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The Absence Of An Encounter: Sociology And Jewish Studies

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Chapter Summary

The problem of Judaism and modern philosophy is one dimension of the more general problem of Athens and Jerusalem, of Hellenism and Hebraism. Figures such as Leo Strauss, Emmanuel Levinas, and Emil Fackenheim took this relationship to be deep and important, not only for Judaism but indeed as well for all of Western civilization and culture. Within modern philosophy, the encounter occurred when Judaism and Jewish thought were addressed by philosophy directly or when they were shown to be deficient because they failed to do so. In the twentieth century, an especially important barometer of this complex relationship has been the way philosophy in general and Jewish philosophy in particular have dealt with and responded to the Nazi genocide, the Holocaust, and the death camps. The chapter concludes that no authentic understanding of the human condition can avoid engagement with Auschwitz and an openness to Judaism and Jewish ideas.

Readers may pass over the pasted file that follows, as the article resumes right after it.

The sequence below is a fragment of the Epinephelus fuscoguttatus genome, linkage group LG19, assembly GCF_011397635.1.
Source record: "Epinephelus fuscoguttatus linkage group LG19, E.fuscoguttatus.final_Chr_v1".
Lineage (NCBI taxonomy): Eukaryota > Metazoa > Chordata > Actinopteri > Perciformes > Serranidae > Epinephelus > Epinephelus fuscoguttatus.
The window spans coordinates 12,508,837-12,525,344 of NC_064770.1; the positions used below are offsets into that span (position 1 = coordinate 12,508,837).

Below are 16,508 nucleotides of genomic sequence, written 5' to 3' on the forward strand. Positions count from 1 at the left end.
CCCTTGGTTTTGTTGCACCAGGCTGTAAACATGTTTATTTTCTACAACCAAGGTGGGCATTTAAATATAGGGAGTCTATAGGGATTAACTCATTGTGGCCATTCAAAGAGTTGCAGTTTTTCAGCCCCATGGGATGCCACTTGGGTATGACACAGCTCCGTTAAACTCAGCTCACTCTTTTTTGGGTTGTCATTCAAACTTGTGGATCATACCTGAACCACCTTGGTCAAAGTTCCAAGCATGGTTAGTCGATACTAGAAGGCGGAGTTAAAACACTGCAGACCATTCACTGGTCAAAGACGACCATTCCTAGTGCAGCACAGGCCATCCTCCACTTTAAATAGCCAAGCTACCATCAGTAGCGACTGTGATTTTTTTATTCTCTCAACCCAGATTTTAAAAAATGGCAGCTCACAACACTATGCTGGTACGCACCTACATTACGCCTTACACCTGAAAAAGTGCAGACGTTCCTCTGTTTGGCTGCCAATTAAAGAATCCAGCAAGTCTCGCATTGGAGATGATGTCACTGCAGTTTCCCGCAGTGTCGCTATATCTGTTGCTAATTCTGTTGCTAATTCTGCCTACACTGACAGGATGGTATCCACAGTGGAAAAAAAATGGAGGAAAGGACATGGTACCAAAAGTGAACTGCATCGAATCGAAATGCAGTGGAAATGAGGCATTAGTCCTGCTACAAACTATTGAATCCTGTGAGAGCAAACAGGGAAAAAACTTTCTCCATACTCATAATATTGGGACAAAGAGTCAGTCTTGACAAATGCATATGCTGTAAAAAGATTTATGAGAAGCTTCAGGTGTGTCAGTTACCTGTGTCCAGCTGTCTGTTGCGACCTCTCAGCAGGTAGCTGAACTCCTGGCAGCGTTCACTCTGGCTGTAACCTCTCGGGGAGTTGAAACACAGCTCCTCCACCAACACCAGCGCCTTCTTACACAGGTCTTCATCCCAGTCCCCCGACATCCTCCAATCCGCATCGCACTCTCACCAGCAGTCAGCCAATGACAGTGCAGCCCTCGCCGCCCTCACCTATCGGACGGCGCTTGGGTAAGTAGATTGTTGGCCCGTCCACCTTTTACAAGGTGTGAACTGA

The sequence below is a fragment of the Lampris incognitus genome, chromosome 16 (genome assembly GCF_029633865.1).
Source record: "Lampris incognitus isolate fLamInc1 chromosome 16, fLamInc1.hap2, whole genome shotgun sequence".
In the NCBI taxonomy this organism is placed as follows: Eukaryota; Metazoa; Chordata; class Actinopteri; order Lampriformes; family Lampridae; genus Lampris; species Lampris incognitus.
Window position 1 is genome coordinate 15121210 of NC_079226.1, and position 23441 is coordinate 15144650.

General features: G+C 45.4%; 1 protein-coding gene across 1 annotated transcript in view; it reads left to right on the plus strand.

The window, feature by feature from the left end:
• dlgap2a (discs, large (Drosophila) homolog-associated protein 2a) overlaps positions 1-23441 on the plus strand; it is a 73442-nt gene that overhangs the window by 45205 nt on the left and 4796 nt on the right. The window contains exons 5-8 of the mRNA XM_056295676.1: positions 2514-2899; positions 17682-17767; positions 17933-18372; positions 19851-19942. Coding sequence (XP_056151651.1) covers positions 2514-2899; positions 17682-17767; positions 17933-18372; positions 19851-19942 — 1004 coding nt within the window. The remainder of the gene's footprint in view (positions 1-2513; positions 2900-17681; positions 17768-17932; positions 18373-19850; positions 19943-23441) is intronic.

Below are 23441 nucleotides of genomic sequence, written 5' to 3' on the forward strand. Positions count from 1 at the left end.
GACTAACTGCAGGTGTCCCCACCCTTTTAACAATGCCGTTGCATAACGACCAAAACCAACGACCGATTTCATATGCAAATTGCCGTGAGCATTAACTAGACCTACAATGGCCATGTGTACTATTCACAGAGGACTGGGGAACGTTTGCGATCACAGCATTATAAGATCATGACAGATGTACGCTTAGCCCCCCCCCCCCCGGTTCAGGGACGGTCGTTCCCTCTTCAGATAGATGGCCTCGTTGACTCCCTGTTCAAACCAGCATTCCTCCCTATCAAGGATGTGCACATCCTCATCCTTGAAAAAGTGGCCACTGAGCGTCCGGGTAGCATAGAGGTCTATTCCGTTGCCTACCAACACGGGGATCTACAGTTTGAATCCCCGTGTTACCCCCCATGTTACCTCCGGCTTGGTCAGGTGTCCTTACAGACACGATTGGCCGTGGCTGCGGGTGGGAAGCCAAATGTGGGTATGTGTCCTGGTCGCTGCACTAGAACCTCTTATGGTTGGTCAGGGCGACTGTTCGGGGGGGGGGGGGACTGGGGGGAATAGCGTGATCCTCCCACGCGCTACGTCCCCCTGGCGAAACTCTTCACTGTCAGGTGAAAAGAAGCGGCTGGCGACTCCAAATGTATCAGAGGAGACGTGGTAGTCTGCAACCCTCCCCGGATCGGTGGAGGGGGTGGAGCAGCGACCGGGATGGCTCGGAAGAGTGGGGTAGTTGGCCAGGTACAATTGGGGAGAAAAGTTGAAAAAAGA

Keywords: Athens; Hebraism; Hellenism; Holocaust; Jerusalem; Jewish philosophy; Jewish thought; Judaism; modern philosophy



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